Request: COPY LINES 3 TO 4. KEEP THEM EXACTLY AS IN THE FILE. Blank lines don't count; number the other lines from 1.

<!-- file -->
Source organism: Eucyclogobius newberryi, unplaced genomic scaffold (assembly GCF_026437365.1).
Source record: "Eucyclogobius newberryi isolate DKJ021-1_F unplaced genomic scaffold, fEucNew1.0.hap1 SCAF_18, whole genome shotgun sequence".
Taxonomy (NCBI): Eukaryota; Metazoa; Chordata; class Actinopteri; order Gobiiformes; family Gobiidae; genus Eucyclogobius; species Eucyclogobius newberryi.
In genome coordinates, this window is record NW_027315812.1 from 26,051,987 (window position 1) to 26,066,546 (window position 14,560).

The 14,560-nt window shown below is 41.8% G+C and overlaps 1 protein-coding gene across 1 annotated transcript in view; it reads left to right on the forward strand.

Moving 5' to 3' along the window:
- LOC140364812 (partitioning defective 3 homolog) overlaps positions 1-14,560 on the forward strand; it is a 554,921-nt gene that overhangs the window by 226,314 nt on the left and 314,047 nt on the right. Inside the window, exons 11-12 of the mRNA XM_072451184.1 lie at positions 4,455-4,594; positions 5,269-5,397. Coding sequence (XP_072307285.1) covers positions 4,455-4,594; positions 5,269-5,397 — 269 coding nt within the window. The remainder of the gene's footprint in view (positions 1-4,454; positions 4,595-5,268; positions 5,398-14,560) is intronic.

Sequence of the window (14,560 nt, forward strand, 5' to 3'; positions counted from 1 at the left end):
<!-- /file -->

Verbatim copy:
Taxonomy (NCBI): Eukaryota; Metazoa; Chordata; class Actinopteri; order Gobiiformes; family Gobiidae; genus Eucyclogobius; species Eucyclogobius newberryi.
In genome coordinates, this window is record NW_027315812.1 from 26,051,987 (window position 1) to 26,066,546 (window position 14,560).